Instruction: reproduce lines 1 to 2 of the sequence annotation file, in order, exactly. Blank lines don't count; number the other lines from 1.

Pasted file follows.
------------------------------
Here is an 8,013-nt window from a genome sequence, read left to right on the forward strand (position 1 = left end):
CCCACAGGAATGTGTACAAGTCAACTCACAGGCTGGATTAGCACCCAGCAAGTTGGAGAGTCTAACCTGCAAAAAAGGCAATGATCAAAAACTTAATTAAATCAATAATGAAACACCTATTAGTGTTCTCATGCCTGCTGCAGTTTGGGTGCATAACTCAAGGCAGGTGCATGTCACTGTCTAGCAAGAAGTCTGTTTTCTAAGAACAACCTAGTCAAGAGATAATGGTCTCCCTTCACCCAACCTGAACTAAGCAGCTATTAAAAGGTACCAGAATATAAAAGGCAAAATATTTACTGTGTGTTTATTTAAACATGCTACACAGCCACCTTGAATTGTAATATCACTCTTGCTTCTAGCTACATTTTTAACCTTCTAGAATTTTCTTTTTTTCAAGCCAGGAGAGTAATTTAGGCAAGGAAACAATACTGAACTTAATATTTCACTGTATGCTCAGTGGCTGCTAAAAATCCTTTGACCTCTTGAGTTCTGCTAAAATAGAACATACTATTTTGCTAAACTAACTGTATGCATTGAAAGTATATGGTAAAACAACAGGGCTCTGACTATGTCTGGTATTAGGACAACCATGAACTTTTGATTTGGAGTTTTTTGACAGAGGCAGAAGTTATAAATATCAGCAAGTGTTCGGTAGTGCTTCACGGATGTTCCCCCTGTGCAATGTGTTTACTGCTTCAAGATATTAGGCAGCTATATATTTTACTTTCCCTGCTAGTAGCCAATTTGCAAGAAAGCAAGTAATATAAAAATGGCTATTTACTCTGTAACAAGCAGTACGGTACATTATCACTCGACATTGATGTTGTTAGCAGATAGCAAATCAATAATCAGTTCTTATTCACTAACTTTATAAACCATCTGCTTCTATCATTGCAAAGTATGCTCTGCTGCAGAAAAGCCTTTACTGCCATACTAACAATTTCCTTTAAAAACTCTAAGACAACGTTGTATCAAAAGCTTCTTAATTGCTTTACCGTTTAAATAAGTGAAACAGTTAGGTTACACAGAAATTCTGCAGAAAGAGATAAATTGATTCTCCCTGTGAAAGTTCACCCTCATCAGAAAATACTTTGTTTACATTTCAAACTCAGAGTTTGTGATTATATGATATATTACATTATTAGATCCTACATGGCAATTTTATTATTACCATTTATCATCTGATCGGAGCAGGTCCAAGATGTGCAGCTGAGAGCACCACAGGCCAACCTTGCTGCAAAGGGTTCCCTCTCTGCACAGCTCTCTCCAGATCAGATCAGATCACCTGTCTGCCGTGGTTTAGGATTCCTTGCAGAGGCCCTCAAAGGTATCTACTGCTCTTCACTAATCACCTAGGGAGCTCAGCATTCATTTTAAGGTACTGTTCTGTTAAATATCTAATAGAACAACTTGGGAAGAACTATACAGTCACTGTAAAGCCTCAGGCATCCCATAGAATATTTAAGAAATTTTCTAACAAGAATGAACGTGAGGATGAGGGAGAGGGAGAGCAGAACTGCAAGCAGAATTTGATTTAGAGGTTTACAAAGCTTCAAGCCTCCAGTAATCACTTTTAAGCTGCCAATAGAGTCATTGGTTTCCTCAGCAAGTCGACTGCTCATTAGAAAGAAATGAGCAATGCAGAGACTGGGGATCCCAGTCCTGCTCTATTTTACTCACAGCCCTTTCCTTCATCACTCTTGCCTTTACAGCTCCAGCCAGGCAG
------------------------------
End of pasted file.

Here is an 8,013-nt window from a genome sequence, read left to right on the forward strand (position 1 = left end):
CCCACAGGAATGTGTACAAGTCAACTCACAGGCTGGATTAGCACCCAGCAAGTTGGAGAGTCTAACCTGCAAAAAAGGCAATGATCAAAAACTTAATTAAATCAATAATGAAACACCTATTAGTGTTCTCATGCCTGCTGCAGTTTGGGTGCATAACTCAAGGCAGGTGCATGTCACTGTCTAGCAAGAAGTCTGTTTTCTAAGAACAACCTAGTCAAGAGATAATGGTCTCCCTTCACCCAACCTGAACTAAGCAGCTATTAAAAGGTACCAGAATATAAAAGGCAAAATATTTACTGTGTGTTTATTTAAACATGCTACACAGCCACCTTGAATTGTAATATCACTCTTGCTTCTAGCTACATTTTTAACCTTCTAGAATTTTCTTTTTTTCAAGCCAGGAGAGTAATTTAGGCAAGGAAACAATACTGAACTTAATATTTCACTGTATGCTCAGTGGCTGCTAAAAATCCTTTGACCTCTTGAGTTCTGCTAAAATAGAACATACTATTTTGCTAAACTAACTGTATGCATTGAAAGTATATGGTAAAACAACAGGGCTCTGACTATGTCTGGTATTAGGACAACCATGAACTTTTGATTTGGAGTTTTTTGACAGAGGCAGAAGTTATAAATATCAGCAAGTGTTCGGTAGTGCTTCACGGATGTTCCCCCTGTGCAATGTGTTTACTGCTTCAAGATATTAGGCAGCTATATATTTTACTTTCCCTGCTAGTAGCCAATTTGCAAGAAAGCAAGTAATATAAAAATGGCTATTTACTCTGTAACAAGCAGTACGGTACATTATCACTCGACATTGATGTTGTTAGCAGATAGCAAATCAATAATCAGTTCTTATTCACTAACTTTATAAACCATCTGCTTCTATCATTGCAAAGTATGCTCTGCTGCAGAAAAGCCTTTACTGCCATACTAACAATTTCCTTTAAAAACTCTAAGACAACGTTGTATCAAAAGCTTCTTAATTGCTTTACCGTTTAAATAAGTGAAACAGTTAGGTTACACAGAAATTCTGCAGAAAGAGATAAATTGATTCTCCCTGTGAAAGTTCACCCTCATCAGAAAATACTTTGTTTACATTTCAAACTCAGAGTTTGTGATTATATGATATATTACATTATTAGATCCTACATGGCAATTTTATTATTACCATTTATCATCTGATCGGAGCAGGTCCAAGATGTGCAGCTGAGAGCACCACAGGCCAACCTTGCTGCAAAGGGTTCCCTCTCTGCACAGCTCTCTCCAGATCAGATCAGATCACCTGTCTGCCGTGGTTTAGGATTCCTTGCAGAGGCCCTCAAAGGTATCTACTGCTCTTCACTAATCACCTAGGGAGCTCAGCATTCATTTTAAGGTACTGTTCTGTTAAATATCTAATAGAACAACTTGGGAAGAACTATACAGTCACTGTAAAGCCTCAGGCATCCCATAGAATATTTAAGAAATTTTCTAACAAGAATGAACGTGAGGATGAGGGAGAGGGAGAGCAGAACTGCAAGCAGAATTTGATTTAGAGGTTTACAAAGCTTCAAGCCTCCAGTAATCACTTTTAAGCTGCCAATAGAGTCATTGGTTTCCTCAGCAAGTCGACTGCTCATTAGAAAGAAATGAGCAATGCAGAGACTGGGGATCCCAGTCCTGCTCTATTTTACTCACAGCCCTTTCCTTCATCACTCTTGCCTTTACAGCTCCAGCCAGGCAG